Debbie and I normally order different things so we can taste each others , but when it came to bluegills we both ordered them. And like everything at Shorty’s they didn’t disappoint. Which is saying a lot, because we take our bluegills seriously. They were just lightly breaded, dusted I’d guess with a bit of flour, cornmeal, salt, and pepper. And then fried until crisp outside and still tender and juicy inside. Served with red cabbage slaw and another side of your choice.
We got there early and by 6 pm  the place was packed. But despite the crowd, Shorty’s was ready for it, and unlike Joseph Decuis, the service was spot-on. Every plate hit the table exactly when it should, the wait staff checked back often, and our glasses were never empty.
Our most recent visit, and everytime we’ve been Shorty’s, was just splendid.
1. Medium rare is warm, red, and firm in the middle, rare is cold, red, and soft. If you want a steak warm through and get it cold, it’s just gross. It ain’t rocket science, it only takes a modicum of care and skill to get a steak cooked right.
2. As usual, when I say “we”, I mean “me.” I taste Debbie’s and any attempt by her to taste mine is met by growls and threatening gestures with the silverware.
3. Here in hillbilly heaven 6 pm is late for supper. And we have dinner at 11:30 am, in case you were wondering.
Spenser  spent several hours today digging down through the snow
into the unfrozen ground underneath. He can’t hear, and his eyesight’s not that good, but he can still smell rodents under the ground. He came in with ice and mud caked on his paws and has been resting ever since.
When I come home
Cold and tired
It’s good to warm my bones
Beside the fire
I went out just before suppertime to shut the chickens in. It was getting dark and it was cold and windy. I wanted to get cleaned up and have supper and not have to go out again.
But the chickens were all still in the outside pen, clucking their stupid heads off, and one of them was throwing itself around the closed in pen, fluttering and banging off the fence. What sort of chicken drama was playing out in their tiny chicken brains?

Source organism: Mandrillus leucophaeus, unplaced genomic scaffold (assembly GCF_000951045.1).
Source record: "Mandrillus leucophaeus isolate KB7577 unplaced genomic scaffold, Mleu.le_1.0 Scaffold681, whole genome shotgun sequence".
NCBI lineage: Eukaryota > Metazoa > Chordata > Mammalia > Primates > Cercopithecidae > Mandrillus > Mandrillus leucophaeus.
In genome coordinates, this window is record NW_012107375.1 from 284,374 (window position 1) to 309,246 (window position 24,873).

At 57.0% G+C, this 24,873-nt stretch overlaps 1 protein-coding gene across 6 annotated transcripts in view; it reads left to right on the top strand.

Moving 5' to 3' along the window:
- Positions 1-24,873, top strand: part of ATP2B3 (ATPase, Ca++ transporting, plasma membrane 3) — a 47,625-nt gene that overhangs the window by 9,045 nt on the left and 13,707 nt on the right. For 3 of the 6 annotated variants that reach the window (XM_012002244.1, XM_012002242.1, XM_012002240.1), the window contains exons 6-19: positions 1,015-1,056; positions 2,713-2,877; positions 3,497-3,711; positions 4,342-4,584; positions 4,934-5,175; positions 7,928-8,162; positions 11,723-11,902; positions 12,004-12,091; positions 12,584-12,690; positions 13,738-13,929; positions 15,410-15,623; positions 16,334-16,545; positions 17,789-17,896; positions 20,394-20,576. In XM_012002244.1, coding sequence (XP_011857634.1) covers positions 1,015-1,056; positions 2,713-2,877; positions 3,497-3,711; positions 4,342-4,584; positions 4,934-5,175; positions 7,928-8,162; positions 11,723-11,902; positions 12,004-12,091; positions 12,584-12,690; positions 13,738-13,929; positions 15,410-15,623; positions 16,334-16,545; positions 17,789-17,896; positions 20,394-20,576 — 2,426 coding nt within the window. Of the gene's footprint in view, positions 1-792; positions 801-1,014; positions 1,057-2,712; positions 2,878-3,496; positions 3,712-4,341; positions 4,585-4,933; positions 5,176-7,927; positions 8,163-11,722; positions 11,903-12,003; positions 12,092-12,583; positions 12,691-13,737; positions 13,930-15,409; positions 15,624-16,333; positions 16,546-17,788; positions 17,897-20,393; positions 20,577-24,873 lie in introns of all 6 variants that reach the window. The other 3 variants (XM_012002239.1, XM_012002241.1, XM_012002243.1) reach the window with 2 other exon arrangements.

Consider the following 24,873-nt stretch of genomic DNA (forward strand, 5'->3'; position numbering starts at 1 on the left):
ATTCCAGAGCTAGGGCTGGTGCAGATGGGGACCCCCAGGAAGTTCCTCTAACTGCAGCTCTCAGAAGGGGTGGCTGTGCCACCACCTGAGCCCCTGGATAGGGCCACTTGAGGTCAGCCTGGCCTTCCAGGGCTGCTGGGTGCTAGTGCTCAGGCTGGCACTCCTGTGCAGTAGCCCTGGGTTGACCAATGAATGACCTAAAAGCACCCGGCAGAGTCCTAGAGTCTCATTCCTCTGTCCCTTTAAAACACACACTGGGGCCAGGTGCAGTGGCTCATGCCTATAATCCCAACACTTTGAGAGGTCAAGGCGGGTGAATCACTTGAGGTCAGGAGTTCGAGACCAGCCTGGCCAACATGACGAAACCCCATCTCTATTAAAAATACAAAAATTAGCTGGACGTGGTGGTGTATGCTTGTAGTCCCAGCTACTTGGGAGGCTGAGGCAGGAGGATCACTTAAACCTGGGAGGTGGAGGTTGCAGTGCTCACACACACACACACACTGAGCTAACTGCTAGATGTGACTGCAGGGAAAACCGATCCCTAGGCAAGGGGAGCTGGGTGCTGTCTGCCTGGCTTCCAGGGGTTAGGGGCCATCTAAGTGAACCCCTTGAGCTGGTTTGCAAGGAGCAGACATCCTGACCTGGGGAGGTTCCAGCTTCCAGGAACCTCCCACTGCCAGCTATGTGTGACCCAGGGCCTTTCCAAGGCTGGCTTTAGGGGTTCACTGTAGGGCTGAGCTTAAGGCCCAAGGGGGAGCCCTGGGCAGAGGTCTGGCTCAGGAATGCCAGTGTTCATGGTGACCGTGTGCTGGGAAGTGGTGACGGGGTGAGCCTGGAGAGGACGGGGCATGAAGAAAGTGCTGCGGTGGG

I got closer and realized the “chicken” throwing itself about in the enclosed pen was actually a sharp-shinned hawk. It had flown in there somehow and couldn’t find a way out.
That’s a generic picture of a sharp-shinned hawk. We’ve had one hanging around our place all fall. He hangs on the wind over Skunk Hill and captures rodents in our native planting areas.
While the hawk was bashing about in the enclosed pen, our rooster was on the other side of the fence, throwing himself at the hawk, quite willing to take on the predator to defend his hens.
That is a picture of our rooster. He as full of himself as any creature can be. But he went after that hawk without a thought of himself, despite the fact that the hawk would’ve surely have torn him apart if he had gotten through the fence. You can attribute that to his chicken sized brain, or to the insane belief in their own immortality and invincibility of all young males. Whatever the reason, it was impressive to watch.
I opened the door to the pen so the hawk could find his way out, and Spenser the Wonder Dog immediately dashed in. Spenser is deaf as a post, so he didn’t hear me screaming at him that the hawk would tear his eyes out. Spenser trotted over, sniffed the hawk, evidently found it not interesting and wandered into the chicken coop to look for eggs – which he finds very interesting.
In the meantime the rooster continues to throw himself at the fence to try to get to the hawk, and the hawk flies into the fence right by me and hangs onto the fence with its talons and stares at me, evidently wanting to rip my throat out.
Being only slightly smarter than the rooster, it took a while for me to realize I should move away from the open door. When I did the hawk burst through the open door and disappeared over the roof of our house like a fighter jet on afterburners.
I went into the coop to retrieve the Wonder Dog and there was one dead chicken that the hawk had killed. Spenser, being senile as well as deaf, didn’t notice it until I picked it up.